A counter-terror operation, codenamed Wildlife, is being mounted in Britain’s most precious colony, Gibraltar. Its purpose: to capture and abduct a high-value jihadist arms-buyer. Its authors: an ambitious Foreign Office Minister, and a private defence contractor who is also his close friend. So delicate is the operation that even the Minister’s Private Secretary, Toby Bell, is not cleared for it. Suspecting a disastrous conspiracy, Toby attempts to forestall it, but is promptly posted overseas.
Three years on, summoned by Sir Christopher Probyn, retired British diplomat, to his decaying Cornish manor house, and closely watched by Probyn’s daughter Emily, Toby must choose between his conscience and his duty to the Service. If the only thing necessary for the triumph of evil is that good men do nothing, how can he keep silent?
John le Carre was born in 1931 and attended the universities of Bern and Oxford. He taught at Eton and served briefly in British Intelligence during the Cold War. For the last fifty years he has lived by his pen. He divides his time between London and Cornwall.
©2013 John le Carré (P)2013 Penguin Books Limited
"One of those writers who will be read a century from now" (Robert Harris)
There are no listener reviews for this title yet.
"One angry old Tory tries to tell the truth"
Out of place and out of time about sums it up. All the old certainties are warped as private enterprise asserts it's unprincipled strength in a world whose previous values are challenged. Espionage isn't what it used to be and who knows where the truth lies? Drops off a bit towards the end but nonetheless gripping tale of what but truth and lies. Well worth the effort.
"Slow burn but really, really worth the wait!"
I am a great lover of John Le Carre novels and therefore I grabbed this new release immediately it was offered to audible members. What excellent value. Particularly as I think John Le Carre is great to listen to - this medium seeming more able to cope with the complex story lines than the written word or film adaptations. Truth is I did nevertheless struggle with A Delicate Truth to begin with - indeed I did consider abandoning the exercise altogether (something I very rarely do). Thank goodness I didn't - because this is a great tale with characters that you will really care about.I can't tell you any more about the plot without giving away the ending - but I can tell you that you get much closer to the characters than you usually do in a Le Carre story. I just loved them.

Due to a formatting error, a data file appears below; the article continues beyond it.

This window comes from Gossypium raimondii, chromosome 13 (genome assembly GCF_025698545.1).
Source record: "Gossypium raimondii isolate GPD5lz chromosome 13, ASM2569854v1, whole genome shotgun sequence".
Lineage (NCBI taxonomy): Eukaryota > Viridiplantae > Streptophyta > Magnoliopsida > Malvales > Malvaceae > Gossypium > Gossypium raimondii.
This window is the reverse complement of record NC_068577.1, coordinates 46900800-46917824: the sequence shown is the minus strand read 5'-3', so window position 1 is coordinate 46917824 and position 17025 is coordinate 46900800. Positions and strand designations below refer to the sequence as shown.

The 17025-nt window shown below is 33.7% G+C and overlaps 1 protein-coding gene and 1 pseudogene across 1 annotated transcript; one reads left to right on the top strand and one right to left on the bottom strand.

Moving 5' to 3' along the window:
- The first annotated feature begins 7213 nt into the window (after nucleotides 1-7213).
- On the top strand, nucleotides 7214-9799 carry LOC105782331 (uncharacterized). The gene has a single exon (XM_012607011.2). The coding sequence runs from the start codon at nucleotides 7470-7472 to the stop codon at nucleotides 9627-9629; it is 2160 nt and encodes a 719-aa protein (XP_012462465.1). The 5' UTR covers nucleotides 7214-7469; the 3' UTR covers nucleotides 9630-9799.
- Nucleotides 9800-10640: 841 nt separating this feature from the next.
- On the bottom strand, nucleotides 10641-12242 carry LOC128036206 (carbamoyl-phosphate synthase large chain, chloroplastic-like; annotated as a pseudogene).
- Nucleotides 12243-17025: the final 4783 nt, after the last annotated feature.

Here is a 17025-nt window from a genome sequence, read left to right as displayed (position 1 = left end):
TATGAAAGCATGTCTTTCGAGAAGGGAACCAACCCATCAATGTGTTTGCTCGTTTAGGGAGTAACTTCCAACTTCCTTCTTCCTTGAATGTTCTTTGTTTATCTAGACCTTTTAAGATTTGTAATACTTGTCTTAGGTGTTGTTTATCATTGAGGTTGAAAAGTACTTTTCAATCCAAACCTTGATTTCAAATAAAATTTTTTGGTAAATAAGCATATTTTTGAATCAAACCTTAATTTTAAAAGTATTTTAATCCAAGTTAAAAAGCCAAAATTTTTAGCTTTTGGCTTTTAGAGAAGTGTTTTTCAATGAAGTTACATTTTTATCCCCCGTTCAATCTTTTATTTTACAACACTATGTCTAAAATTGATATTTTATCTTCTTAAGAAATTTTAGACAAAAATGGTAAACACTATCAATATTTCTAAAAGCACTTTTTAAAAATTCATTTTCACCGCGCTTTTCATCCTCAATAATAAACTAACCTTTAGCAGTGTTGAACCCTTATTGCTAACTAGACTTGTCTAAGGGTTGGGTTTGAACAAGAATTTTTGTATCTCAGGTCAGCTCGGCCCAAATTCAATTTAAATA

"Le Carré back on top form"
John le Carré’s writing is always of the very highest quality, however I was a little disappointed in his last book, Our Kind of Traitor. In A Delicate Truth he returns to top form with an excellent plot, brilliant characterization and superb dialogue.
I have been listening to Le Carré reading his own work since the early days of audio cassettes and, although Michael Jayston’s readings perhaps remain my favourites, I have always thought Le Carré as good as any actor (not the case with many authors).
My only criticism of A Delicate Truth would be the somewhat abrupt and unsatisfactory ending. I expect to have to use my imagination and don’t require everything to be spelled out for me but would, nevertheless, have liked to have things a little more satisfactorily resolved. As with Our Kind of Traitor I did half wonder whether the author had not been under time-pressure.
Nevertheless I have now hesitation in awarding the book five stars, both for writing and narration.
"Very well read"
Le Carré (who narrates this himself) is excellent. One of the best narrators I've heard (and I've heard many). I don't really like this genre but bought on the recommendations of others and I wasn't disappointed. I'm writing this half way through and I m dreading it ending because it is a really hard act to follow.
Beautiful descriptive prose, read by the man himself. What more could you want? Well a better microphone, perhaps, as the piercing sibilants were painful at times, and Mr le Carré deserves better - but with an audiobook of this quality I feel churlish for commenting on it.
"A Good Yarn"
A very well read story with a thought provoking thread running through. The chacterisation was sound, so it was very easy to visualise the players in the story. The first half held my attention with a high level of suspense, but the second half was more predictable with a rushed ending.
The voice of the reader so comfortable english, the plot quite chilling in its perfect gent feasibility
"Truly immersive listening"
This audiobook is very addictive (I don't know what the term for 'page turner' is in the spoken word). Easy to listen to and very enjoyable. The characters make the story and they are the reason I'm tempted to listen to this again.
"does not hold my attention"
before this i loved john le carre , i think for now he ought to write shorter books.
the first few sentences
"Poor narration (loose dentures)?"
The narrator has a whistle in their natural voice when in descriptive mode oddly when in character mode the whistle disappears.
At first it is a peculiarity, 30 minutes in it is annoying and at times painful. You notice it listening through headphones when the sharp whistle can be painful, playing through normal speakers it is distracting.
The story seems interesting but it is hard to follow as you listen because of the above.
There are no listener reviews for this title yet.
Report Inappropriate Content